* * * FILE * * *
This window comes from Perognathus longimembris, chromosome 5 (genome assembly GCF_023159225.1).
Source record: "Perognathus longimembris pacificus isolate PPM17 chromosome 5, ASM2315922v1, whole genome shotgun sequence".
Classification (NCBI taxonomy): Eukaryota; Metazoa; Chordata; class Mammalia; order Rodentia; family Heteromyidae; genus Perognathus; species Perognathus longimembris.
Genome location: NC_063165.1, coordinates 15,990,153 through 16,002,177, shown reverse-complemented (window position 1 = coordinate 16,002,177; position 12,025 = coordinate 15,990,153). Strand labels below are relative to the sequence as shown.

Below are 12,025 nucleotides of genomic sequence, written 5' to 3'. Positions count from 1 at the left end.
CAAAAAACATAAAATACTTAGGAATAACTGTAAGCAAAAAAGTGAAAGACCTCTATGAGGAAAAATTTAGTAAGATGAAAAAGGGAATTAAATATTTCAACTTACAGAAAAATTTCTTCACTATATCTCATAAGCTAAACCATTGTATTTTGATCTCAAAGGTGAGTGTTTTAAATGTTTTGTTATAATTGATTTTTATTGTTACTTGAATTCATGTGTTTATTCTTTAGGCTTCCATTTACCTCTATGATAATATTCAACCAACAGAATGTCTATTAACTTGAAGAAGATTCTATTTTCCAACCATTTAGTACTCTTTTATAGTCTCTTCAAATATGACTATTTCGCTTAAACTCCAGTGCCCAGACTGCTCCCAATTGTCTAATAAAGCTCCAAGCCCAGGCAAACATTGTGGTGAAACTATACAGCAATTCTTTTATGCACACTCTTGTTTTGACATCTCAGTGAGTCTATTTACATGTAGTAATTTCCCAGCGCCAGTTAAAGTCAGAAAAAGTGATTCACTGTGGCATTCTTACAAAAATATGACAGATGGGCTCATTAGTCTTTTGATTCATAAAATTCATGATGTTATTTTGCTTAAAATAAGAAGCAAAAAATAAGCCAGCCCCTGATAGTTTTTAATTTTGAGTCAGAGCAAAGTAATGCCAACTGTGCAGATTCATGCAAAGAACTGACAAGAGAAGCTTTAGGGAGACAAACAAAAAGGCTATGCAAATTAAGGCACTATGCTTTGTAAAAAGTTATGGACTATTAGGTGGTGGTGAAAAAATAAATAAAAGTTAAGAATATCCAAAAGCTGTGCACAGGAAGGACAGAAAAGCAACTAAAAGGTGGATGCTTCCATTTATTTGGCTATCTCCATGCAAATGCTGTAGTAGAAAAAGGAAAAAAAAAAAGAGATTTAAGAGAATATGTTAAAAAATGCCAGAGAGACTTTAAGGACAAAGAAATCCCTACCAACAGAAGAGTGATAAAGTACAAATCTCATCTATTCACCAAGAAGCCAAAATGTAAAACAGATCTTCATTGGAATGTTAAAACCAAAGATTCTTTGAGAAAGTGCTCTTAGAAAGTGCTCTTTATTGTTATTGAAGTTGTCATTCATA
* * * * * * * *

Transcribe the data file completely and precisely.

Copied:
This window comes from Perognathus longimembris, chromosome 5 (genome assembly GCF_023159225.1).
Source record: "Perognathus longimembris pacificus isolate PPM17 chromosome 5, ASM2315922v1, whole genome shotgun sequence".
Classification (NCBI taxonomy): Eukaryota; Metazoa; Chordata; class Mammalia; order Rodentia; family Heteromyidae; genus Perognathus; species Perognathus longimembris.
Genome location: NC_063165.1, coordinates 15,990,153 through 16,002,177, shown reverse-complemented (window position 1 = coordinate 16,002,177; position 12,025 = coordinate 15,990,153). Strand labels below are relative to the sequence as shown.

Below are 12,025 nucleotides of genomic sequence, written 5' to 3'. Positions count from 1 at the left end.
CAAAAAACATAAAATACTTAGGAATAACTGTAAGCAAAAAAGTGAAAGACCTCTATGAGGAAAAATTTAGTAAGATGAAAAAGGGAATTAAATATTTCAACTTACAGAAAAATTTCTTCACTATATCTCATAAGCTAAACCATTGTATTTTGATCTCAAAGGTGAGTGTTTTAAATGTTTTGTTATAATTGATTTTTATTGTTACTTGAATTCATGTGTTTATTCTTTAGGCTTCCATTTACCTCTATGATAATATTCAACCAACAGAATGTCTATTAACTTGAAGAAGATTCTATTTTCCAACCATTTAGTACTCTTTTATAGTCTCTTCAAATATGACTATTTCGCTTAAACTCCAGTGCCCAGACTGCTCCCAATTGTCTAATAAAGCTCCAAGCCCAGGCAAACATTGTGGTGAAACTATACAGCAATTCTTTTATGCACACTCTTGTTTTGACATCTCAGTGAGTCTATTTACATGTAGTAATTTCCCAGCGCCAGTTAAAGTCAGAAAAAGTGATTCACTGTGGCATTCTTACAAAAATATGACAGATGGGCTCATTAGTCTTTTGATTCATAAAATTCATGATGTTATTTTGCTTAAAATAAGAAGCAAAAAATAAGCCAGCCCCTGATAGTTTTTAATTTTGAGTCAGAGCAAAGTAATGCCAACTGTGCAGATTCATGCAAAGAACTGACAAGAGAAGCTTTAGGGAGACAAACAAAAAGGCTATGCAAATTAAGGCACTATGCTTTGTAAAAAGTTATGGACTATTAGGTGGTGGTGAAAAAATAAATAAAAGTTAAGAATATCCAAAAGCTGTGCACAGGAAGGACAGAAAAGCAACTAAAAGGTGGATGCTTCCATTTATTTGGCTATCTCCATGCAAATGCTGTAGTAGAAAAAGGAAAAAAAAAAAGAGATTTAAGAGAATATGTTAAAAAATGCCAGAGAGACTTTAAGGACAAAGAAATCCCTACCAACAGAAGAGTGATAAAGTACAAATCTCATCTATTCACCAAGAAGCCAAAATGTAAAACAGATCTTCATTGGAATGTTAAAACCAAAGATTCTTTGAGAAAGTGCTCTTAGAAAGTGCTCTTTATTGTTATTGAAGTTGTCATTCATA